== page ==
Sports

Prep for Football Season Heats Up

SPHS Tigers Hit the Field for First Official Summer Practice
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The SPHS Tigers work out on July 29. They’ll start to don the pads and helmets next week as the Aug. 23 season-opener nears. Photos by Henk Friezer

Let the countdown begin. As of Monday, July 29 — the first official day of varsity football practice for South Pasadena High School — the number stood at 25 days.

Twenty-five days until the Tigers open their season on Aug. 23 with a road game against Mountain View in El Monte, followed by the home opener Aug. 30 against Viewpoint of Calabasas. 

Tiger players reported for a session of weightlifting and then some light on-field drills in shorts and shirts last Monday, their first steps of the 2019 campaign.

Receivers caught some passes but also dropped a few easy ones as the Tigers began to work out the kinks.

Some more countdown numbers, as of last Monday:

Seven: The number of days till players don shoulder pads and helmets.

Nine: The number of days till players don the full pads … that is to say, the number of days till things get really serious on the practice field.

“We’re going to get in so many hours of conditioning before the full pads, just for their own health,” said head coach Jeff Chi, whose team went 3-7 overall last season, including 1-3 in the Rio Hondo League.

It’s been hot in recent weeks, so the team practices in the later afternoon, usually starting with a 4 p.m. session in the weight room before the players step onto the field around five, with the sun and the heat fading.

It’s a big concern for coaches nationwide.

Quarterbacks get in some work.

“We try to avoid the heat —  there’s been so many incidents around the country of kids having heatstroke and stuff like that,’’ Chi said.  “So we try to avoid situations like that by working out in the later part of the day.”

After the weight-room work, Chi said, players took the field and he put them through some footwork and conditioning drills, plus some basic offensive plays. Nothing too intense, yet.

“We worked on our playbook on offense a little, to see what kind of retention the kids had over the break — and it was pretty good,” Chi said.

So was the players’ fitness, he said.

“In terms of strength and conditioning, it didn’t really drop off,” Chi said. “I know some coaches are concerned that having a week off will affect conditioning, but they came back strong.’’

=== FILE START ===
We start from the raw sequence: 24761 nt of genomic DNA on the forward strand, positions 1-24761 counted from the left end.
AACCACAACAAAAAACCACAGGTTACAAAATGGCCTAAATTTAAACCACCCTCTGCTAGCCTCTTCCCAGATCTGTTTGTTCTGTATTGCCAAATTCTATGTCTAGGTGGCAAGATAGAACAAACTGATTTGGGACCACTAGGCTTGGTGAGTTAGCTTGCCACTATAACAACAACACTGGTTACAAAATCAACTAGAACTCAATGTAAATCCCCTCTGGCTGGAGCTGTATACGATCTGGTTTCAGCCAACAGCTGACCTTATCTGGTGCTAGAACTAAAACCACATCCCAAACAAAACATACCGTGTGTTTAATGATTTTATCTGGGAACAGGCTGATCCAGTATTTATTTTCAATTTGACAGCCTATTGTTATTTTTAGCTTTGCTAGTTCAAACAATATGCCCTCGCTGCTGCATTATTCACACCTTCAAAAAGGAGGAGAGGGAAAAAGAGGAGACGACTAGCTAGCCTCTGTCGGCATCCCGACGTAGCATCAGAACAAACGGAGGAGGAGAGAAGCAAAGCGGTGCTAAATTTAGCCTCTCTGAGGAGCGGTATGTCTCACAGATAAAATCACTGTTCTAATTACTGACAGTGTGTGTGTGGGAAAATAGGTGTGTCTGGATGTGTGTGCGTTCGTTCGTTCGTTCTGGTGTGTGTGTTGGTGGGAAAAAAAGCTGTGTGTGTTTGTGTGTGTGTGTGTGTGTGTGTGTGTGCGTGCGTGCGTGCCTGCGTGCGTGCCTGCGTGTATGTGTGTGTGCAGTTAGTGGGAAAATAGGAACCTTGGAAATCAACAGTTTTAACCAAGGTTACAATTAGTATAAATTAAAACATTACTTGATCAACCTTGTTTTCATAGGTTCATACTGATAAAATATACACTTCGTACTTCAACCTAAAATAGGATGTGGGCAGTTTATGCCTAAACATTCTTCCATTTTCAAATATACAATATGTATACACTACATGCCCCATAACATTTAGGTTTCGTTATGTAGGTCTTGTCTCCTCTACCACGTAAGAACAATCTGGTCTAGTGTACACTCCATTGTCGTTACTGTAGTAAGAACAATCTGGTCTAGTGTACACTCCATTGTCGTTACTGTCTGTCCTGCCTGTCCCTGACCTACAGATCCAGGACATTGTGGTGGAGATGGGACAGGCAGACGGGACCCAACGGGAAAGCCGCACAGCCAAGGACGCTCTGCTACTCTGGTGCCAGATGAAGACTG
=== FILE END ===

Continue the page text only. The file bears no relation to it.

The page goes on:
A truly tiring workout.

The “week off” was a reference to the team’s summer workouts — three weeks of similar but lighter work than the players are now heading into.

Chi is also waiting for his full army of players, some of whom are not yet back from summer school of vacation.

As for handicapping the season, it’s still a little early, Chi said.

“It’s kind of hard to tell right now, it’s all just running and footwork,’’ Chi said.

There’s also a scrimmage versus Lincoln High ahead of that season opener.

“Last year didn’t go too well,’’ Chi had said recently. “We had some injury situations, some concussions, some key injuries to key players.’’

Last year’s senior-heavy team, he said, packed punch on the first string, but he had “a tough time finding replacement players’’ beyond those starters.

This season figures to present new challenges, with a lot of new faces.

Earlier this summer, Chi did talk up some returning seniors, including quarterback Samuel Luna-Long (who’s nursing a shoulder injury but should be ready for season opener), running back and linebacker Quentin Pithey, defensive back and wide receiver Ivan Estrada, offensive and defensive lineman Garrett Washburn and offensive lineman and linebacker Jared Lachica.

He also pointed to some players he thought could have breakout years, including wide receiver/defensive back Terrence Sweetman and running back/linebacker Joshua Cruzata, both juniors, and sophomores Grant Huntley (a receiver and possible backup quarterback) and offensive lineman Noah Leider.

Let the countdown continue.

Head coach Jeff Chi welcomes players as assistant coach Jason Barnes looks on.
Kevin Kenney, Review Editor

Kevin Kenney, comes to The Review from the New York Post, where he most recently was an editor and web producer. He had previously been deputy night sports editor of the paper. A native New Yorker who now lives in Burbank, Kenney has also worked for United Press International, Gannett Newspapers, The Bergen Record of New Jersey, Fox Sports, The Santa Clarita Signal and the Southern California News Group, publisher of the Los Angeles Daily News and Orange County Register, among other papers.

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